On Fri, 2008-03-21 at 05:40 -0700, Howard Chu wrote:
> On Wed, 2008-03-19 at 17:33 -0700, Howard Chu wrote:
>> Searching on memberOf doesn't make a lot of sense to me, when you could
>> read the group object directly. When is this actually a useful thing to do? An
>> alternative would be to make the memberOf overlay intercept these filters and
>> rewrite them in terms of member.
> Premise: here I am thinking beyond what AD is doing as I use the
> memberOf concept in another project.
>> From my usage memberOf makes it very simple to find all the groups a
> member is part of even if that membership derives from nested grouping.
Ah, an interesting point, but probably a separate discussion. Note that the
OpenLDAP memberOf overlay doesn't handle nested groups.
To be honest, if memberOf does not solve the nesting group problem, I
find it rather useless, and that may explain your comments below.
> It's very clear that most of the time you have an identity
and you want
> to know what this Identity is part of, not the other way.
No, not clear at all. A very common application of "groups" is for things like
email lists. In that case, an MTA knows a specific group (the name of the
email list), and needs to know all of the members.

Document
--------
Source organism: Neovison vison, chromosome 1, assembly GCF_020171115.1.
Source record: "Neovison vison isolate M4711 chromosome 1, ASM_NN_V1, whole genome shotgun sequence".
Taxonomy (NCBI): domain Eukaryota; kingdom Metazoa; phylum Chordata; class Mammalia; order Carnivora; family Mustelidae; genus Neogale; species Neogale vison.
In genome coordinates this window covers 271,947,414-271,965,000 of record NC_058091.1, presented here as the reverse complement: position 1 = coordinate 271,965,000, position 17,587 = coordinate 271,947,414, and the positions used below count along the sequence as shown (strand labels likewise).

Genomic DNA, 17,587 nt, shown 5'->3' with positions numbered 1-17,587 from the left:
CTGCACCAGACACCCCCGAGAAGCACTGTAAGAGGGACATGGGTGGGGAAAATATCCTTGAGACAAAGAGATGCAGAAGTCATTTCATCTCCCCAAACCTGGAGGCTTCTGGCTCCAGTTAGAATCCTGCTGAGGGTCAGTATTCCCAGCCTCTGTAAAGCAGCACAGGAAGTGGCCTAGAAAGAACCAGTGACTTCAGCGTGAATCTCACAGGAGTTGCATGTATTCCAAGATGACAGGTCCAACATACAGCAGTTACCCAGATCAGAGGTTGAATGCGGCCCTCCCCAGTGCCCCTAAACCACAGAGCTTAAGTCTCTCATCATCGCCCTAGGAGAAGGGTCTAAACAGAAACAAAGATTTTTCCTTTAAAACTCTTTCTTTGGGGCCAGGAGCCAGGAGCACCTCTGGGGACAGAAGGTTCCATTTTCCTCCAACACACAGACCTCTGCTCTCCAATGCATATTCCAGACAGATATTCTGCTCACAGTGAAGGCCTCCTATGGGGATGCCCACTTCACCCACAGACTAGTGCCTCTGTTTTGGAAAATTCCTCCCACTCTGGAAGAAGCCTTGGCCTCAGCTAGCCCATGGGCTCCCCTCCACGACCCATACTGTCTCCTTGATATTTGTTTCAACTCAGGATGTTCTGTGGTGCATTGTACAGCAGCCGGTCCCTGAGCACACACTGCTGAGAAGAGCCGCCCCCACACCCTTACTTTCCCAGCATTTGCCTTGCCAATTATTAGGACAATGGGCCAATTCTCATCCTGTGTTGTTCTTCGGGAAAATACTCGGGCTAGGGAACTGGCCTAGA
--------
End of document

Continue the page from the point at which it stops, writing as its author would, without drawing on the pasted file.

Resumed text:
My bad, I should have specified that this is the case I meet/care in my
work. It is not, in general, the most common case, I agree.
Other times (e.g. access control) you know an identity (current user)
to know if the identity belongs to a particular group (for an authorization
check). In that case, it is an equal amount of work to look in the user's
entry for a memberOf value as to look in the group entry for the particular
member value. In practice, because groups may be referenced frequently for
multiple users, the group entries will be hot in the server cache and so the
member lookup is actually cheaper.
This is true only if you do member checking by looking at groups. But if
you don't they won't, so I am not sure this really is a reason unless
there is another reason groups are frequently checked. But given the
fact that groups may have huge memberships, actually wasting a lot of
cache memory to keep around the members could also be a reason not to do
it that way. Of course this is just cheap talk of me, without numbers
related to a particular use case (and the use case here is more identity
management, not much MTAs or such, even if, in the end, the same
Directory can be used for many applications, so groups can actually be
really in cache already).
The frequency with which the question "what groups do I belong
to" is asked is
extremely low in most applications. The frequency with which the question "is
XX a member of this group" is asked is very high in most applications. E.g.,
the libc initgroups() call needs to know what groups you belong to; that call